Every year I promise myself that I won’t get all sappy and sentimental at the end of the year, and every year without fail I break that promise. I can’t help it. There’s something about the end of a calendar year that makes me want to reflect on the past 12 months and remember all that happened. Both the good and the bad. This year, I’ve been thinking a lot about the past season I’ve had as a tour guide. Like any job, it has had its ups and downs, but at the end of the day I truly love being a tour guide. Thankfully, I have hundreds of memories from this past year to remind me just exactly why I love it so much.
I have the good fortune of leading tours all over France, but this year was the year where one stood out among the rest. Mont St. Michel (pictured above). I visited this magnificent site over 60 times this year, and the sight never failed to take my breath away. Mont St. Michel is a 13th century church and abbey sitting on top of a hunk of granite in the middle of a bay, and simply put it is spectacular. There’s a reason why it’s the most visited site in all of France outside of the greater Paris region. In fact, I often ask people why they choose to make the long trek out to Mont St. Michel from Paris, and more often than not the answer is that they just had to. To see Mont St. Michel is a bucket list item for them, and I love being a part of checking that item off of their list.
One of the things that I love the most about my job is that it allows me to constantly learn new things. French history is vast and complex and absolutely fascinating, and even if I do manage to learn it all, there’s the rest of Europe to dive into once I’m done with France. That’s why I never stop learning and adding new information to my tours. Or creating completely new ones! At the beginning of this year I decided that I wanted to learn more about the intricacies of the French Revolution, and as a result of my research, I ended up creating an entire tour around that period in history. While the prospect of tackling such a huge topic was daunting at first, it’s now become one of my favourite tours to give.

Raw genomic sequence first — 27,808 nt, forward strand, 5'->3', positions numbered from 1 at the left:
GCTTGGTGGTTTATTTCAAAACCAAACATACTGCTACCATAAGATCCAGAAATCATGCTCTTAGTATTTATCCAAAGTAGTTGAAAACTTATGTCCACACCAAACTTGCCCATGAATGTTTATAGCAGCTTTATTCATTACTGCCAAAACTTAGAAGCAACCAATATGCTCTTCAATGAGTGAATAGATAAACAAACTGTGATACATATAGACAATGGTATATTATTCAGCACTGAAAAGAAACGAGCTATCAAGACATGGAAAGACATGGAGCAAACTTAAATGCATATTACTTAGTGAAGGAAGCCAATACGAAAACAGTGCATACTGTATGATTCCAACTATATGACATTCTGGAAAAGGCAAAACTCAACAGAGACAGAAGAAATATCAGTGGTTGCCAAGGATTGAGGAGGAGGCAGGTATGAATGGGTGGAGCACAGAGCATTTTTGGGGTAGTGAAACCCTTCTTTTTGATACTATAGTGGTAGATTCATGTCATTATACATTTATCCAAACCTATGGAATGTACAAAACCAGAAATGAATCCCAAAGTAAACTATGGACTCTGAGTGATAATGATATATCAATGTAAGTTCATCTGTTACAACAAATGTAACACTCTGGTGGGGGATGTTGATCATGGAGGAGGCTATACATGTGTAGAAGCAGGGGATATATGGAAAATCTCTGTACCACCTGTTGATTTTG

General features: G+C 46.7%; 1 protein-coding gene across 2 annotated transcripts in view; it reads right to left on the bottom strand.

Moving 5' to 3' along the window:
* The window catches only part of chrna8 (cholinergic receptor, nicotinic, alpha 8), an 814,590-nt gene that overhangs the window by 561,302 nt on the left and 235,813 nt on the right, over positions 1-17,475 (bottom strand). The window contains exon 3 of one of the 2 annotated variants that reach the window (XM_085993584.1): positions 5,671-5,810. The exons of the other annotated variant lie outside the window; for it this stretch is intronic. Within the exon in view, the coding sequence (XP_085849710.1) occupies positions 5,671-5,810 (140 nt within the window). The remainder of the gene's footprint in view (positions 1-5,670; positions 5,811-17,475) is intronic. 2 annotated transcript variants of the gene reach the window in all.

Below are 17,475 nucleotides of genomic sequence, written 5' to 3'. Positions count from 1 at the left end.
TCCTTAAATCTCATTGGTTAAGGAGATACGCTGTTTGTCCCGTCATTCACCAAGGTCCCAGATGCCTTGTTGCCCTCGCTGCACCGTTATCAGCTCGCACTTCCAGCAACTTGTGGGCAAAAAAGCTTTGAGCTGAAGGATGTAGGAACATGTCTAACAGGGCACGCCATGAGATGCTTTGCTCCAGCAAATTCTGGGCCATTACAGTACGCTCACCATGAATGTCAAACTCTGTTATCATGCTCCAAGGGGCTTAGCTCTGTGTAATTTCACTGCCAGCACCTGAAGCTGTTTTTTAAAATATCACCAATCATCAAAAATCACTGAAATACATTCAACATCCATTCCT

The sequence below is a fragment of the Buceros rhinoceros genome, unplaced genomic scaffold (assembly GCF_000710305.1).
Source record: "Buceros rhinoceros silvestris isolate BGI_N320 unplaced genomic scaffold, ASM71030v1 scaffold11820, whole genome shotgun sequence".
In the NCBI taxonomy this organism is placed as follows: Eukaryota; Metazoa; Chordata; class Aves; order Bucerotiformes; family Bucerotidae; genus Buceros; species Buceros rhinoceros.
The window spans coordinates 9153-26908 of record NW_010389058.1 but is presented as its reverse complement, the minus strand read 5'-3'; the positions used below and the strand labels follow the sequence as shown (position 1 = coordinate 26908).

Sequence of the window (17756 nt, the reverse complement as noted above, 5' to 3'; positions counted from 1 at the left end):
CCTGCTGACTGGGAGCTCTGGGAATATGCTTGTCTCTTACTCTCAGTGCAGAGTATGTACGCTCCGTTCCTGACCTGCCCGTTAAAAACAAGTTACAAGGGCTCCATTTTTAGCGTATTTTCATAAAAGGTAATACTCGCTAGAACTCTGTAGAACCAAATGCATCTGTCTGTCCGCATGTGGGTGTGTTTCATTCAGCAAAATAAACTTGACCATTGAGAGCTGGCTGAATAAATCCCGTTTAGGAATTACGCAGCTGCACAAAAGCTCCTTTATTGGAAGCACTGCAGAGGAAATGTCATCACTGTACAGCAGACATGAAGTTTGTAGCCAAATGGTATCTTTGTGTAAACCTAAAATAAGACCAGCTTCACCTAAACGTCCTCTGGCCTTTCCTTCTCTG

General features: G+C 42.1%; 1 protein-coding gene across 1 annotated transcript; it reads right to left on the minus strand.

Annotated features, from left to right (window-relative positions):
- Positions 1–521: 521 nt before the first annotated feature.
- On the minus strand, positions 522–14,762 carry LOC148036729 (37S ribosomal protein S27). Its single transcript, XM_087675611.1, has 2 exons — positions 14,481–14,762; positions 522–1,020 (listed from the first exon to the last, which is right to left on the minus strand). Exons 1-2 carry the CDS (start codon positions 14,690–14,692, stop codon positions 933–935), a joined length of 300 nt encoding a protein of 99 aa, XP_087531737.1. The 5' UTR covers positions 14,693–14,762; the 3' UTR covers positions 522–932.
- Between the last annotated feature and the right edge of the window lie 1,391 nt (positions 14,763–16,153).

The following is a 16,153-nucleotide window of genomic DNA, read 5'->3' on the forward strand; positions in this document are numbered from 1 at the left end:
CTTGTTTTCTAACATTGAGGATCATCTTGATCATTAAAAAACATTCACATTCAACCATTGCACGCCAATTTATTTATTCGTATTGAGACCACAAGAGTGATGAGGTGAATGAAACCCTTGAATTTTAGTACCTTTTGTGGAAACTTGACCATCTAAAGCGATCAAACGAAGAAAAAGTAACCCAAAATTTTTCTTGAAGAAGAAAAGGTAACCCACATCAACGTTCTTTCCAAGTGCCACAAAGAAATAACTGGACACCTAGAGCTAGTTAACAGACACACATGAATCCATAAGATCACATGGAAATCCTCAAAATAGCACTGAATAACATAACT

As anyone who works in customer service will tell you, sometimes the people you get on tour are interesting to say the least. However, I’ve been fortunate that after all my years working in this industry, I can still count the truly bad experiences on one hand. That’s because the people on my tours are consistently some of the most lovely and wonderful people with whom you could hope to spend the day. People dream their whole life of coming to Paris, and I get to be a part of making their dreams come true. When someone’s eyes light up when they see the Eiffel Tower or Mont St. Michel or Chateau de Chambord for the first time, I’m filled with the awe and wonder these sites inspire all over again. It really can be a magical moment.
While this past year was filled with so many memorable interactions, there is one that I believe will stand as a highlight of my career. It happened last spring when I took a mother and daughter to see the original Chanel store on Rue de Cambon in Paris. When I pointed out the iconic mirrored staircase, the mother, to use the technical term, completely lost her mind. Upon seeing her reaction, one of the store employees allowed her to have her picture taken on the staircase. Needless to say, happy tears were shed, and the picture we got was amazing. It was a moment of such pure, unadulterated joy, I feel privileged to have simply witnessed it. I certainly know I will never forget it.
Looking to the year ahead
I launched Story of a City in September because I love Paris and the stories that make this city so special. More importantly, I want to share these stories with others. The response so far has been overwhelming, and I can’t thank everyone enough for their kind words and support. I’m going to be taking a break over the holidays, but I will be back in the new year with lots more stories, features, and tours. I have big plans for Story of a City, and I hope you’ll join me on this journey.